Campus Access Only
All rights reserved. This publication is intended for use solely by faculty, students, and staff of University of the Pacific. No part of this publication may be reproduced, distributed, or transmitted in any form or by any means, now known or later developed, including but not limited to photocopying, recording, or other electronic or mechanical methods, without the prior written permission of the author or the publisher.
Date of Award
Thesis - Pacific Access Restricted
Master of Arts (M.A.)
First Committee Member
Second Committee Member
Titrating training volume to optimize physical readiness and avoid training distress in swimmers is a difficult challenge for coaches. The purpose of this study was to examine alterations in mood state in collegiate swimmers throughout an entire season and determine if there were differences across time, between training groups, gender, and year in school. A swim test was also employed to determine if alterations in swim times were associated with mood disturbance. Mood state and the swim test times were measured every three weeks. The results showed significant alterations in total mood disturbance (TMD) across time; and between genders, year in school and training group. When training volume was the highest, TMD in the swimmers had the greatest perturbations. These time periods were also associated with small but significant increases in the swim test times. These results indicate that use of the Profile of Mood States Questionnaire and a physiological swim test may be useful for detecting training distress in swimmers. Swim coaches may benefit from employing either or both of these tools for designing and tailoring training sessions and tapering for optimal performance.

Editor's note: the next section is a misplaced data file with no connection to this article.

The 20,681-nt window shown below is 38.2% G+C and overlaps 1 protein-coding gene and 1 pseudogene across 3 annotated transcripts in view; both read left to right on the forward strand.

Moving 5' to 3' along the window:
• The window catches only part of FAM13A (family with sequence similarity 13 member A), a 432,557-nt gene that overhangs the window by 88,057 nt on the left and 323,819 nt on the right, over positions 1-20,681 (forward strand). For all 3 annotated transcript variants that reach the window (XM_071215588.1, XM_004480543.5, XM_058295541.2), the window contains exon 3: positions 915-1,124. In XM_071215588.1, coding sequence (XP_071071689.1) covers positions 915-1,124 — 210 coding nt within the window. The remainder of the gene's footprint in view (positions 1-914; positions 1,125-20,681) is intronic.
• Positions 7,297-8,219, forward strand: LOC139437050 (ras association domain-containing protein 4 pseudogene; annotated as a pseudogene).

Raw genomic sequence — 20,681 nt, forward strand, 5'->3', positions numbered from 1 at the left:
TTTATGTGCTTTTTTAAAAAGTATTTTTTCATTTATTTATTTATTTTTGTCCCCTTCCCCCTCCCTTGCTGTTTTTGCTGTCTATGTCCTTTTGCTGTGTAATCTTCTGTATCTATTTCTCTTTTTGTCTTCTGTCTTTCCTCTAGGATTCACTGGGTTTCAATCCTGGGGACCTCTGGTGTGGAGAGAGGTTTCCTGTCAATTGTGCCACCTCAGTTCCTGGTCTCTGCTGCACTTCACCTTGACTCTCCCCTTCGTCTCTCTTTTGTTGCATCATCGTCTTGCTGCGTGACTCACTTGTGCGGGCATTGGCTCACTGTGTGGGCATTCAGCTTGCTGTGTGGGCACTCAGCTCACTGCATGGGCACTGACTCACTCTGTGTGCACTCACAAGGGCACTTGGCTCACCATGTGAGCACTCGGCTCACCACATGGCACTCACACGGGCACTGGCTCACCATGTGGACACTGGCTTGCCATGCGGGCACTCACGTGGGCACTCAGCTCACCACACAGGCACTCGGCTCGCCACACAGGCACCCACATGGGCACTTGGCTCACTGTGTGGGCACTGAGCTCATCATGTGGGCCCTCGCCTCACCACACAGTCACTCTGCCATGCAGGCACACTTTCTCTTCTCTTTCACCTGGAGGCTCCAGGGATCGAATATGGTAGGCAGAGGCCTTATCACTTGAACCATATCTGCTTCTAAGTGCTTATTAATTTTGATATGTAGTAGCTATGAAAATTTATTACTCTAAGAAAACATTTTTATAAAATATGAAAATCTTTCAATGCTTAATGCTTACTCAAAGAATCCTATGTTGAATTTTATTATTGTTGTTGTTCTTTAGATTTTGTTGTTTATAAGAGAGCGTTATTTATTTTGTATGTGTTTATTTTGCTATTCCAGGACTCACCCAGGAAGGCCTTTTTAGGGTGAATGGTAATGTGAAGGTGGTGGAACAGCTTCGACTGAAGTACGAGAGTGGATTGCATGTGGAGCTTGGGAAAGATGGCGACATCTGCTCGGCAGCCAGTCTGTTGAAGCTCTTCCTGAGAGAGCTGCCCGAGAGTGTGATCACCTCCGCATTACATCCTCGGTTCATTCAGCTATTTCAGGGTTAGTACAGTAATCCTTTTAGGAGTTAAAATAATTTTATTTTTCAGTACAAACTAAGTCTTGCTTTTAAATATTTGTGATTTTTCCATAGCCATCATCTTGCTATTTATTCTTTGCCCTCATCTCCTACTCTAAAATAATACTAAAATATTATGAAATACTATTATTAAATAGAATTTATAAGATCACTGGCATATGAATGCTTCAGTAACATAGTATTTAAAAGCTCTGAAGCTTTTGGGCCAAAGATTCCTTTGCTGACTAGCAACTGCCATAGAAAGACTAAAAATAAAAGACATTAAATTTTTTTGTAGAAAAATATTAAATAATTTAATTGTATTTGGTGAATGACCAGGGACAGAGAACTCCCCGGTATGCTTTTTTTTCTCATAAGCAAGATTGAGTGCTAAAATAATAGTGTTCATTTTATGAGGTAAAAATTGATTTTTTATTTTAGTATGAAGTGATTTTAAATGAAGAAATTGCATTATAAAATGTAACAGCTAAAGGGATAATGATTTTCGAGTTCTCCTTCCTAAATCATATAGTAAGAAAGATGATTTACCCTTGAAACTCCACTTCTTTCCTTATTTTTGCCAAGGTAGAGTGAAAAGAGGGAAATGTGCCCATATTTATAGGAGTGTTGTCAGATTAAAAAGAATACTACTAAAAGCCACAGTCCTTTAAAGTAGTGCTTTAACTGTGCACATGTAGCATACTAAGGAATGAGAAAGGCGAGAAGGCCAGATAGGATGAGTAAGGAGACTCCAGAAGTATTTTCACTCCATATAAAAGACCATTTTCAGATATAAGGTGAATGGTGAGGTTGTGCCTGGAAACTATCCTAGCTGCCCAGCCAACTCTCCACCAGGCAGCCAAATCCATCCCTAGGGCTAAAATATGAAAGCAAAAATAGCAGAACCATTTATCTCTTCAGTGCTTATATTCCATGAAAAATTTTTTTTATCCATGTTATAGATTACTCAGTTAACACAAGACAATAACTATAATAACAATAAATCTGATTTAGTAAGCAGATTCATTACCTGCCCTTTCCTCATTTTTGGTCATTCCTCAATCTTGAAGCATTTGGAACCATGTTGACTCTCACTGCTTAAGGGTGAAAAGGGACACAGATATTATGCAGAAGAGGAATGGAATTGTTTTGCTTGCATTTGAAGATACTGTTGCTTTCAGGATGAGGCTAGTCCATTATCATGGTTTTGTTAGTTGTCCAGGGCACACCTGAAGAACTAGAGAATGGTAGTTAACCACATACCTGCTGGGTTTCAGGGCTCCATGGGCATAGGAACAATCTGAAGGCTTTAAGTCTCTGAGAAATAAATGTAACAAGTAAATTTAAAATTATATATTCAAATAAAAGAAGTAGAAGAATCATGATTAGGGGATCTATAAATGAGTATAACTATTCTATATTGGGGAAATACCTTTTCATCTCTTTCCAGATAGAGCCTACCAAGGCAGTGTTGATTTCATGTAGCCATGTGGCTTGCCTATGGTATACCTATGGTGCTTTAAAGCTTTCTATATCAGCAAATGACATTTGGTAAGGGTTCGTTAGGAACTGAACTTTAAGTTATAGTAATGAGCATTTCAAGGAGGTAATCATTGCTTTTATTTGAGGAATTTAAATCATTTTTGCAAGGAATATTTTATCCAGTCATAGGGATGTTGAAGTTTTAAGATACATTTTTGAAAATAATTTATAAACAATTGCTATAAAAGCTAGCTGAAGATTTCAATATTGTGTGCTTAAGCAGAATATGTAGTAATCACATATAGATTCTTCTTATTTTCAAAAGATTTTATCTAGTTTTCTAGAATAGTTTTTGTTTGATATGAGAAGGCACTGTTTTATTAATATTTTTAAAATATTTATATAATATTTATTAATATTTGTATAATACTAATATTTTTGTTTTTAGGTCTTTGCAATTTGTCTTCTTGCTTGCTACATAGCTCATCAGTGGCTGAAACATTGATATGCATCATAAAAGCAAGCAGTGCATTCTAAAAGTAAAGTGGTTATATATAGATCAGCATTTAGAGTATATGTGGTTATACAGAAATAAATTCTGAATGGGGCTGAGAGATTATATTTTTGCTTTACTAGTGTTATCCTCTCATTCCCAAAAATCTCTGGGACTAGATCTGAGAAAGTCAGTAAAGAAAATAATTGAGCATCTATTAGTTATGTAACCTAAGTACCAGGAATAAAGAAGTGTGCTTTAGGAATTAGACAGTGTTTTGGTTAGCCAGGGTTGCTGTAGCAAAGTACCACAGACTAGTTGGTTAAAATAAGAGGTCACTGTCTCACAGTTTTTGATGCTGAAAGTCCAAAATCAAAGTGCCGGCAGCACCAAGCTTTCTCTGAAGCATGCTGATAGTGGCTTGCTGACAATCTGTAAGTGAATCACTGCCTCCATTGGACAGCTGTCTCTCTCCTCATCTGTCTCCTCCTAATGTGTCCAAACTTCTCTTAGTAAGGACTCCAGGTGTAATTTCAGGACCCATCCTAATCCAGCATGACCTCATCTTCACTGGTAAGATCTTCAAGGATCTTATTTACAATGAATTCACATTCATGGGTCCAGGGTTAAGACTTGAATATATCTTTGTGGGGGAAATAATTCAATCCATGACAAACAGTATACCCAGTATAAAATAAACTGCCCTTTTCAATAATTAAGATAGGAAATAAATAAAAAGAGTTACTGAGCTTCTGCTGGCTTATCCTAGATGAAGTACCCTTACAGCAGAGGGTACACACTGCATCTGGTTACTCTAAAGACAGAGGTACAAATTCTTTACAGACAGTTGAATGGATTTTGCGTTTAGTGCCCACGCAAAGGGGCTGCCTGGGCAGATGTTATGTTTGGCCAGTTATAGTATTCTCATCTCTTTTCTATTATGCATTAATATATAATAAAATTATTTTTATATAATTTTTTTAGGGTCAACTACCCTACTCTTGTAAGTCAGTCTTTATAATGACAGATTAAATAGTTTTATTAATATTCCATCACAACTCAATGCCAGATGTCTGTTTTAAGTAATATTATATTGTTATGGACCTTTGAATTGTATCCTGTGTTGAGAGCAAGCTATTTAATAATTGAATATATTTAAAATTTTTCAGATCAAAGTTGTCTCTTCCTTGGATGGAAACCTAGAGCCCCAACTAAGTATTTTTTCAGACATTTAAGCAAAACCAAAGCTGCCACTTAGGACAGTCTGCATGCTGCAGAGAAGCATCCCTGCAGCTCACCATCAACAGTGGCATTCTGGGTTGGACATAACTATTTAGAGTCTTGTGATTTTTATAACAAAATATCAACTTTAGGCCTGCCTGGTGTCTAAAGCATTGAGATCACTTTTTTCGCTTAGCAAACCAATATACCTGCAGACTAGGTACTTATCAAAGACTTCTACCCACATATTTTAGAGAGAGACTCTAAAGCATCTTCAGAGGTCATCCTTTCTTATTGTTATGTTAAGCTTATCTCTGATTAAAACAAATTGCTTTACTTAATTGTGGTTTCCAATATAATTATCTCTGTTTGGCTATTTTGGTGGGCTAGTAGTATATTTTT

Albiston, Karen C.. (2013). Mood disturbances associated with training distress in swimmers. University of the Pacific, Thesis - Pacific Access Restricted. https://scholarlycommons.pacific.edu/uop_etds/311
To access this thesis/dissertation you must have a valid pacific.edu email address and log-in to Scholarly Commons.Find in PacificSearch Find in ProQuest
If you are the author and would like to grant permission to make your work openly accessible, please email